In August, the “Poisonous Ponds: Tackling Toxic Coal Ash” student reporting initiative investigated the complicated policy and impacts of coal ash in the Great Lakes. The special collaboration included Great Lakes Now, The Energy News Network, and Northwestern University’s Medill School of Journalism, Media, Integrated Marketing Communications.
Keep up with more coal ash news published by The Energy News Network as part of this project:
How Puerto Rico’s banned coal ash winds up in rural Georgia
After Puerto Rico banned coal ash storage, the toxic waste from its coal plant is being quietly shipped through Florida to Georgia. Residents and leaders are upset, but feel powerless.
As utilities seek to relocate coal ash, will Black communities bear the burden?
In Georgia, ratepayers face a big bill for coal ash cleanup, while a utility profits
‘High and dry’: How toxic coal ash could be the next opportunity — or the next broken promise — for the Northern Cheyenne tribe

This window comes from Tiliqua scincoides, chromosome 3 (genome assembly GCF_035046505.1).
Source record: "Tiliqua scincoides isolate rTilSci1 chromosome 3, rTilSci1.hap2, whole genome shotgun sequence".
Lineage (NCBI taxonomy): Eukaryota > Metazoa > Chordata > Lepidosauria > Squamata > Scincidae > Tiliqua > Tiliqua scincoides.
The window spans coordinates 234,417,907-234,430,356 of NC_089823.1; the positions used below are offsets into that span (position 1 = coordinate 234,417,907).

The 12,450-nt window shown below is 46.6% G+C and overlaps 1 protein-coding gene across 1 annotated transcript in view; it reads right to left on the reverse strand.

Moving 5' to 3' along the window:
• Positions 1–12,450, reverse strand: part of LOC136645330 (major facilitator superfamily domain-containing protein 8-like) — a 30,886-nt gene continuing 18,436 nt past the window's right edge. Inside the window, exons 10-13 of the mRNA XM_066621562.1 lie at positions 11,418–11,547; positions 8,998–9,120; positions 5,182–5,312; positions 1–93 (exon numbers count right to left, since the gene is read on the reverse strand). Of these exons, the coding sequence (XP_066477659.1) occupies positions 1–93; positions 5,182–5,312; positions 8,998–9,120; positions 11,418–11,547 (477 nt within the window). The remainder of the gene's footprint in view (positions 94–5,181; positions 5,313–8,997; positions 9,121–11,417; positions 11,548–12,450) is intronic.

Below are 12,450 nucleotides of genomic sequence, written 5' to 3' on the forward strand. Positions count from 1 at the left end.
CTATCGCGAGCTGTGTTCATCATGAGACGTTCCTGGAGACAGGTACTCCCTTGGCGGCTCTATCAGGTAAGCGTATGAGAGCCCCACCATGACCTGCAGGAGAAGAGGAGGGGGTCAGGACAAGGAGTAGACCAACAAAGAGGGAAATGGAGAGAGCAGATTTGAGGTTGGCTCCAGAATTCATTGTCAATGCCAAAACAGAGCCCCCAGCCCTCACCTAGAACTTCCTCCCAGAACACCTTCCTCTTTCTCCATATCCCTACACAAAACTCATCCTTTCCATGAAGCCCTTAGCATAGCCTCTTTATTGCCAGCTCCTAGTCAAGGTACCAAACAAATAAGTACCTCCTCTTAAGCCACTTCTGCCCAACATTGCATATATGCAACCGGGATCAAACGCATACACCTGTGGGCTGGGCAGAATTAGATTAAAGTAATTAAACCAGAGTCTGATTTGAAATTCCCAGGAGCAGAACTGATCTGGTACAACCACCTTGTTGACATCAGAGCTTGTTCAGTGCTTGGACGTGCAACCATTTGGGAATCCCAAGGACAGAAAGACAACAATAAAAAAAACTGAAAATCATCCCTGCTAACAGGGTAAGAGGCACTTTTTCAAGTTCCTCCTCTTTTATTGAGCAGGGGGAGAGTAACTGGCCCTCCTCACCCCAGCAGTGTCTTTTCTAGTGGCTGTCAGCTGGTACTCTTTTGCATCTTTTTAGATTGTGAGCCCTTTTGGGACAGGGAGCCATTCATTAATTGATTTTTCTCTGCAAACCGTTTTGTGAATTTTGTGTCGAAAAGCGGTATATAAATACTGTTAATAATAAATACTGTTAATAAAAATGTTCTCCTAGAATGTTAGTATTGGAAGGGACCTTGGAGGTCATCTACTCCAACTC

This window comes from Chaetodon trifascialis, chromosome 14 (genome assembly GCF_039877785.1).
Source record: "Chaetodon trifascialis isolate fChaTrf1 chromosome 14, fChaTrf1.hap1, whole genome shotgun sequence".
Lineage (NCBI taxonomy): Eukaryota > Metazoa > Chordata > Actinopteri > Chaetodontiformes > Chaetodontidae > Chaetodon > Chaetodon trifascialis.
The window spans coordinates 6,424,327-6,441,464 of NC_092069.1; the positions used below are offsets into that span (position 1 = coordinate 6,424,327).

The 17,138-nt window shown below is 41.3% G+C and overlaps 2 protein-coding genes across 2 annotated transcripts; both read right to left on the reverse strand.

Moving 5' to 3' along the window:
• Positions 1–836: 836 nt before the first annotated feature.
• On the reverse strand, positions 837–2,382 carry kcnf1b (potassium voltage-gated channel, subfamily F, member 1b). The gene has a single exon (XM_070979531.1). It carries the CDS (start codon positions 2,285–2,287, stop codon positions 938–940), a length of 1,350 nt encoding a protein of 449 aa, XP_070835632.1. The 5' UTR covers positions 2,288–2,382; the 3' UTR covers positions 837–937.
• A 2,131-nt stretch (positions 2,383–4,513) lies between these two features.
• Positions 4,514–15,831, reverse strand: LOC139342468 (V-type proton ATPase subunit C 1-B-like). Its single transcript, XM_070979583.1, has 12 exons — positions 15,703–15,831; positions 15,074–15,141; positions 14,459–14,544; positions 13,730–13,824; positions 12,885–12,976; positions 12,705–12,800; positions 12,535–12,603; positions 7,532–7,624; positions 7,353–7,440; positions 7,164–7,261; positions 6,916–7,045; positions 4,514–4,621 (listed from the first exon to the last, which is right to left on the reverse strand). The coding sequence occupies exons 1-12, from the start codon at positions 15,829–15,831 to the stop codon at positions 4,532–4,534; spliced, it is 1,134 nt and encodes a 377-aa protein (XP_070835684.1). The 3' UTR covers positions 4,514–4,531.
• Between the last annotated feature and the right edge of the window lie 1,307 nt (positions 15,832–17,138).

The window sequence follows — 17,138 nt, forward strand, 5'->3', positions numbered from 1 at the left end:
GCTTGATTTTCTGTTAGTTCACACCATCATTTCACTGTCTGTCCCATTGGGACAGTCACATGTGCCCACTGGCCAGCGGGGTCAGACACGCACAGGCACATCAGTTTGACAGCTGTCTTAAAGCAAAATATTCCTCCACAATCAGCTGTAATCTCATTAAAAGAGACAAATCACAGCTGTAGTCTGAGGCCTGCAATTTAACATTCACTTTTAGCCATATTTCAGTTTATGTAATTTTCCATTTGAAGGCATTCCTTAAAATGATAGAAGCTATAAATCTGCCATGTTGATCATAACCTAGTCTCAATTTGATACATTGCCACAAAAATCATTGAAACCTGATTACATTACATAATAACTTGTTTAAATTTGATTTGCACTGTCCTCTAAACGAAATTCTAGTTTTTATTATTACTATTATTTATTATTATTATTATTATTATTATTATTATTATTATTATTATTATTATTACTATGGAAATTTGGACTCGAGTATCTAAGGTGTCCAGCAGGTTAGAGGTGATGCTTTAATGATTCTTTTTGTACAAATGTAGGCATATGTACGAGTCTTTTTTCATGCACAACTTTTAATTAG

Long burdened by a coal plant, South Memphis residents say no to coal ash in their backyard
South Memphis residents have long suffered from pollution from TVA’s Allen Fossil Plant. Now TVA is trucking the coal ash through their community to a nearby landfill, and documents show the federal agency finalized this plan while leaving residents in the dark.
Catch more from The Energy News Network at Great Lakes Now:
Greening a home — and the next generation — in Wisconsin
Solar, storage projects set to bring jobs, tax revenue to Illinois coal communities
Featured image: Even as coal plants around the country have closed in high numbers, coal ash is left behind and there’s nearly a billion tons of the toxic material. By nature, these coal plants are usually near water, and the leftover coal ash can leach into groundwater affecting drinking water for nearby residents. (Photo Credit: GLN)